Thinking about this more I’m of the opinion that showing CI badges is to serve a proxy metric for code quality. All other things being equal, I would trust a project that has CI set up (I’d also check to see what they’re running in CI). Even though the CI doesn’t correspond to the current version, I don’t see that as a problem. In theory, if there’s CI, a released version should have passed all of it, so I think it’s reasonable to assume that’s true.
If you look at these through this lens you really only see issues of scale (really with number of badges), but we aren’t certain those will actually end up being a factor. The whole way crate metadata is presented and the larger issue of presenting “crate quality” conceptually is currently under experimentation, I don’t think there’s any actions to do about this right now. It’s to keep collecting feedback from more people and see what the community finds useful. Currently it seems like you don’t think it’s useful, but that’s fine as it’s not an undue burden to have this functionality, and various other people find it useful. So let’s see where things go. Once we start to run out of UI space I suggest this topic is due for a revisit, until then let’s keep collecting data.
I’m really against trusting CI badges. My main point on choosing crates is maintenance (last update in at least on year).
CI badges doesn’t mean:
- It still builds on current release
- It’s well maintained and bugs are fixed
- It’s not even an indicator of well tested
It only means that the author is clever enough to use an IDE and compiled the code locally.
But all of what you say is IMHO besides the point. Badges are an indicator of crate quality (we’re really only arguing about how much throughout this thread) and can therefore b useful to people when shopping for crates. Exposing that information to users was not onerous to build and is not onerous to expand or maintain (I added the GitLab support FWIW). Therefore I think displaying them is useful to some users and currently does not get in the way of other UI/UX needs for crates.io. Given that, IMHO it seems premature to remove them.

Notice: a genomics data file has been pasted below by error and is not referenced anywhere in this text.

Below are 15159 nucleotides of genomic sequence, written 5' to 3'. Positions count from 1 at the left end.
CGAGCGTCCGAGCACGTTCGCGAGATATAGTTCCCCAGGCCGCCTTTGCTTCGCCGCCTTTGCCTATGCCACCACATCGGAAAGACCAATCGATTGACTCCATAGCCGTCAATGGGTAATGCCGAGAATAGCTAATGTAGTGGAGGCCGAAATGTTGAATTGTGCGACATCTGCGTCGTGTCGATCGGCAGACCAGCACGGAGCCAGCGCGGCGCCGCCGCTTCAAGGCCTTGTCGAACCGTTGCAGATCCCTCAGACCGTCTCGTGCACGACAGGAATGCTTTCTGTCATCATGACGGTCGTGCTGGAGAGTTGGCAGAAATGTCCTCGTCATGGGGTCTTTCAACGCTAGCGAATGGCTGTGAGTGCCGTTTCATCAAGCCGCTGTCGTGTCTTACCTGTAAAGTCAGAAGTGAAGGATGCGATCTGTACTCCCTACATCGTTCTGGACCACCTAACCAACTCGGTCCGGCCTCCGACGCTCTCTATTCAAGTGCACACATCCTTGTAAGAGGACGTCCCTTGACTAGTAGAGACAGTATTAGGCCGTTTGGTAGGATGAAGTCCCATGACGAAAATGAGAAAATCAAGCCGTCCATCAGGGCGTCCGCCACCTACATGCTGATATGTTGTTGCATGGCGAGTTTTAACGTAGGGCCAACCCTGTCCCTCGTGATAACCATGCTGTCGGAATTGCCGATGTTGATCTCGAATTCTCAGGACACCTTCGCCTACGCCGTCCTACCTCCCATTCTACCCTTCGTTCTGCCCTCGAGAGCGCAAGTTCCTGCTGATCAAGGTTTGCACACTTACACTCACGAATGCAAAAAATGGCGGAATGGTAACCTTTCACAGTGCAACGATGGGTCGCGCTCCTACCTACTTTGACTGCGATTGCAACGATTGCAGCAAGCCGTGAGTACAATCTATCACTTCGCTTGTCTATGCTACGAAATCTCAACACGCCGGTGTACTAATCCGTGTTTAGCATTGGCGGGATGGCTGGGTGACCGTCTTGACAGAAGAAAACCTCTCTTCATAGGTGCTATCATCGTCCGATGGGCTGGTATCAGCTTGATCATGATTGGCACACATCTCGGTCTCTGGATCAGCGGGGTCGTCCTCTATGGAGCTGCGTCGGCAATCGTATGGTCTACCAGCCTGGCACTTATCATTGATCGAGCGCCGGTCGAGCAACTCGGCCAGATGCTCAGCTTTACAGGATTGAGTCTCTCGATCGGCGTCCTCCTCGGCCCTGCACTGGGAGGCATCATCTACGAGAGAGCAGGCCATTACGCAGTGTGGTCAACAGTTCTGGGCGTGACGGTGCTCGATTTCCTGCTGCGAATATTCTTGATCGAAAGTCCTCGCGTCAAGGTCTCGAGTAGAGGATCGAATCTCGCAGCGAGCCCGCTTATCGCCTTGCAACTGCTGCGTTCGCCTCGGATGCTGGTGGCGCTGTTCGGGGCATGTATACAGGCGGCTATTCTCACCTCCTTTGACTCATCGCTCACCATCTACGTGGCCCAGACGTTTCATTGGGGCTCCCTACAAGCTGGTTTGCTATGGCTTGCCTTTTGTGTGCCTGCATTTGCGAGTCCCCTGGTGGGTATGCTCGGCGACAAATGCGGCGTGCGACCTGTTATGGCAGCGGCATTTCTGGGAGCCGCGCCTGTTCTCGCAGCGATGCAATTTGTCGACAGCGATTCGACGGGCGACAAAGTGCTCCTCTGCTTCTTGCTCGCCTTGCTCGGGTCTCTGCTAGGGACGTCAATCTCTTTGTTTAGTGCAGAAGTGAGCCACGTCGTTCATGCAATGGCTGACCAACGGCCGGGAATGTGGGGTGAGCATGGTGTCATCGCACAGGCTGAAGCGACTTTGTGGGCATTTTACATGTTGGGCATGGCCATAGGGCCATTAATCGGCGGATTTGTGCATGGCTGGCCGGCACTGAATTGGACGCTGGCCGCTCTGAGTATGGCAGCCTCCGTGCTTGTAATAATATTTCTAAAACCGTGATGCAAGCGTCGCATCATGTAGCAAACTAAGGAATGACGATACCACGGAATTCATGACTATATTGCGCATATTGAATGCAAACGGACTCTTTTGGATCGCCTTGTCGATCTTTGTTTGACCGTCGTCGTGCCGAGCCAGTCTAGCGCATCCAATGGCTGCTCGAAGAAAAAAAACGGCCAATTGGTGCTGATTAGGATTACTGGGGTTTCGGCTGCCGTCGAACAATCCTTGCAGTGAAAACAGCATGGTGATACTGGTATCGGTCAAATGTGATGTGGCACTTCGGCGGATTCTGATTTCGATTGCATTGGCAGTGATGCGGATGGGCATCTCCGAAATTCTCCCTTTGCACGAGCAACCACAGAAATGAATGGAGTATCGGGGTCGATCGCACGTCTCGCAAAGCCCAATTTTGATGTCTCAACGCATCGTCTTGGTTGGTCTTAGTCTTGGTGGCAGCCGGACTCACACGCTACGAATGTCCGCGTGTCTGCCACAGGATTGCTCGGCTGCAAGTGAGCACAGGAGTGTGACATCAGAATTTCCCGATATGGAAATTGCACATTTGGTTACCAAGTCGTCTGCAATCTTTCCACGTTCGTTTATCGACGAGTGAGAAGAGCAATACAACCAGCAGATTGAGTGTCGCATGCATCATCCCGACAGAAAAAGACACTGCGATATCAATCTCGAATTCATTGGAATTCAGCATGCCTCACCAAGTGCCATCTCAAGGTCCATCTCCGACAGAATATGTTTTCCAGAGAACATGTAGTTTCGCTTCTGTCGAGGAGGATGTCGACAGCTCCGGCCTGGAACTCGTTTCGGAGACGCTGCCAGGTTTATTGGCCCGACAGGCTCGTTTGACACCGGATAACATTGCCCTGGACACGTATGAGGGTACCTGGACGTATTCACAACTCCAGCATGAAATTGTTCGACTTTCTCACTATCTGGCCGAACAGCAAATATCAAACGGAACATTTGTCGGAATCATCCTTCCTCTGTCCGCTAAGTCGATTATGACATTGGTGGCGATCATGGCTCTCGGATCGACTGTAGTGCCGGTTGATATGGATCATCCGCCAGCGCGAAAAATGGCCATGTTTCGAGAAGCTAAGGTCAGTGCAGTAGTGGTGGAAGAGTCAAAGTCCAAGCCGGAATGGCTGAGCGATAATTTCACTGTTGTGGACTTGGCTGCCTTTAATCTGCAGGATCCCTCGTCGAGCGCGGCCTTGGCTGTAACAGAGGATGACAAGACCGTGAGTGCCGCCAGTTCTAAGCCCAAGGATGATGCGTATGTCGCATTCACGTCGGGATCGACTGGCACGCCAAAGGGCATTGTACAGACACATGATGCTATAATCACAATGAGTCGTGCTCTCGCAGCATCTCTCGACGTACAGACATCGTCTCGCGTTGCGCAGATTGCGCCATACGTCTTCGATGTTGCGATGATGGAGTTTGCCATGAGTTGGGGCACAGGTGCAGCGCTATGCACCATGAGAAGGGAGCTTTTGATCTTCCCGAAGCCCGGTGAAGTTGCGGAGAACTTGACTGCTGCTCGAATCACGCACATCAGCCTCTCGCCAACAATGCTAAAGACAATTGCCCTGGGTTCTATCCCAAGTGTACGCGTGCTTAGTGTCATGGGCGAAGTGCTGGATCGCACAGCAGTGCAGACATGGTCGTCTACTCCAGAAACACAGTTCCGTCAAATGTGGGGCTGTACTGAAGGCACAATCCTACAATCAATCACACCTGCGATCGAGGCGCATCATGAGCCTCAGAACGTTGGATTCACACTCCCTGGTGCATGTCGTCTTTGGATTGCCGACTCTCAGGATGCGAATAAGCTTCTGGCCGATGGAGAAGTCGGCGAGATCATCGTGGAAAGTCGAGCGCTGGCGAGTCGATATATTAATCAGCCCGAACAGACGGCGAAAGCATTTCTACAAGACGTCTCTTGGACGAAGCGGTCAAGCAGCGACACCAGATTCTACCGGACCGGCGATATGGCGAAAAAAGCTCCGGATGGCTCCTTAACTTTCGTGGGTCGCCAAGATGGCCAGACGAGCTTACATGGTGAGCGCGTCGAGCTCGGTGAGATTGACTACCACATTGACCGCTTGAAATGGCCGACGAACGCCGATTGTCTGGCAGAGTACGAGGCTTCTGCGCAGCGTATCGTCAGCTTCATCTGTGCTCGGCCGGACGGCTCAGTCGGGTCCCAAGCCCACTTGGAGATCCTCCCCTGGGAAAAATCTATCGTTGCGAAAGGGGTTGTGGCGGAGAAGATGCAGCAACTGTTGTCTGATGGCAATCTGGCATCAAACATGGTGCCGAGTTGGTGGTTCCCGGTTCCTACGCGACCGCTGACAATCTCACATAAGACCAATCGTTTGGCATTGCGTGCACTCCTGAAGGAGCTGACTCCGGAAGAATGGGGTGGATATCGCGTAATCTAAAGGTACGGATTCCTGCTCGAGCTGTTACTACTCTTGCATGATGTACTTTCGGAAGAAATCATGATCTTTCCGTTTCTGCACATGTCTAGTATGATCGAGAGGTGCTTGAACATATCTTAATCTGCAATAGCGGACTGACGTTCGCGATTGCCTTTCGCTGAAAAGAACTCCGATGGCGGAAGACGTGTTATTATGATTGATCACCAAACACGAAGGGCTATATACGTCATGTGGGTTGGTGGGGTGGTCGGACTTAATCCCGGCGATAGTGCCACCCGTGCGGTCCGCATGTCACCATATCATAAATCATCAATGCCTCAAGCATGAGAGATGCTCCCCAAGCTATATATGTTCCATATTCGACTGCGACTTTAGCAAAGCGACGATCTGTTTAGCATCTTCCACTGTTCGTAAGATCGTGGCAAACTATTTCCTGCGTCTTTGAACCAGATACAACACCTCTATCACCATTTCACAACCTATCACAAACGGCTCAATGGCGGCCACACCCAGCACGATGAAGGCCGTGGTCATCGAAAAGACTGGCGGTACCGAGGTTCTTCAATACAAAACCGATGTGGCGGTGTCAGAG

I agree that it is currently a good indicator of quality, but I think we may need to do something to ensure it continues to be that.
It means the author has put in at least the minimum amount of effort towards setting up a CI like travis to run the code, and that it compiles - while this definitely isn’t much, it is more than say, a hobby crate that someone just published on crates.io for fun. I can see that this might be worrying to some though, in case it becomes the “default” for people who have put very little effort into their crate to still have.
I’d argue for not removing CI badges, but adding on other badges to augment their usefulness. “last update” and “number of updates” badges would not only be useful in itself, but make any CI badges also infinitely more useful. An indicator on the search page for if the crate has documentation and repository links set up could also be another good “minimum effort” indicator so we can see if that’s been done even for crates who don’t have travis-ci set up.
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